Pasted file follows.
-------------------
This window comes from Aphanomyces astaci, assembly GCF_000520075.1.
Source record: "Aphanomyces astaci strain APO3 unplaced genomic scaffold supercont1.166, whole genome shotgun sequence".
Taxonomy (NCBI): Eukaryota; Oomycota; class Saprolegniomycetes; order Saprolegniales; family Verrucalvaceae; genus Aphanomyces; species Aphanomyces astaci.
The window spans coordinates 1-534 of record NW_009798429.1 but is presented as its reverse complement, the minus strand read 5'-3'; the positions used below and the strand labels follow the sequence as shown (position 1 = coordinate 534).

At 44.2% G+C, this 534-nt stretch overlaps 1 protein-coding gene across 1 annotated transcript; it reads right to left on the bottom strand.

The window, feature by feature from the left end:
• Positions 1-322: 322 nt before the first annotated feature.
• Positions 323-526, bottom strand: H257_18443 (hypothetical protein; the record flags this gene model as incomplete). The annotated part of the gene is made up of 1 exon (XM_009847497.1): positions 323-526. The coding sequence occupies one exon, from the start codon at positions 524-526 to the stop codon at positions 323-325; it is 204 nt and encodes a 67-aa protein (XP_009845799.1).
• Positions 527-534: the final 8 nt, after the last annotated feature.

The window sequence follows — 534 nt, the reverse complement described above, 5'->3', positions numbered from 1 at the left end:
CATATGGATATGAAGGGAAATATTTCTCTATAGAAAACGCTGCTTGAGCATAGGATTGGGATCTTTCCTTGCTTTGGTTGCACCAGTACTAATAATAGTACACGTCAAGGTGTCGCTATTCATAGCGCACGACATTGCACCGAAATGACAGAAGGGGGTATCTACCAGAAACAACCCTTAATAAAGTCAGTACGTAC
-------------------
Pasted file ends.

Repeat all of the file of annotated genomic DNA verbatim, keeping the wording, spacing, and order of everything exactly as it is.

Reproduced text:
This window comes from Aphanomyces astaci, assembly GCF_000520075.1.
Source record: "Aphanomyces astaci strain APO3 unplaced genomic scaffold supercont1.166, whole genome shotgun sequence".
Taxonomy (NCBI): Eukaryota; Oomycota; class Saprolegniomycetes; order Saprolegniales; family Verrucalvaceae; genus Aphanomyces; species Aphanomyces astaci.
The window spans coordinates 1-534 of record NW_009798429.1 but is presented as its reverse complement, the minus strand read 5'-3'; the positions used below and the strand labels follow the sequence as shown (position 1 = coordinate 534).

At 44.2% G+C, this 534-nt stretch overlaps 1 protein-coding gene across 1 annotated transcript; it reads right to left on the bottom strand.

The window, feature by feature from the left end:
• Positions 1-322: 322 nt before the first annotated feature.
• Positions 323-526, bottom strand: H257_18443 (hypothetical protein; the record flags this gene model as incomplete). The annotated part of the gene is made up of 1 exon (XM_009847497.1): positions 323-526. The coding sequence occupies one exon, from the start codon at positions 524-526 to the stop codon at positions 323-325; it is 204 nt and encodes a 67-aa protein (XP_009845799.1).
• Positions 527-534: the final 8 nt, after the last annotated feature.

The window sequence follows — 534 nt, the reverse complement described above, 5'->3', positions numbered from 1 at the left end:
CATATGGATATGAAGGGAAATATTTCTCTATAGAAAACGCTGCTTGAGCATAGGATTGGGATCTTTCCTTGCTTTGGTTGCACCAGTACTAATAATAGTACACGTCAAGGTGTCGCTATTCATAGCGCACGACATTGCACCGAAATGACAGAAGGGGGTATCTACCAGAAACAACCCTTAATAAAGTCAGTACGTAC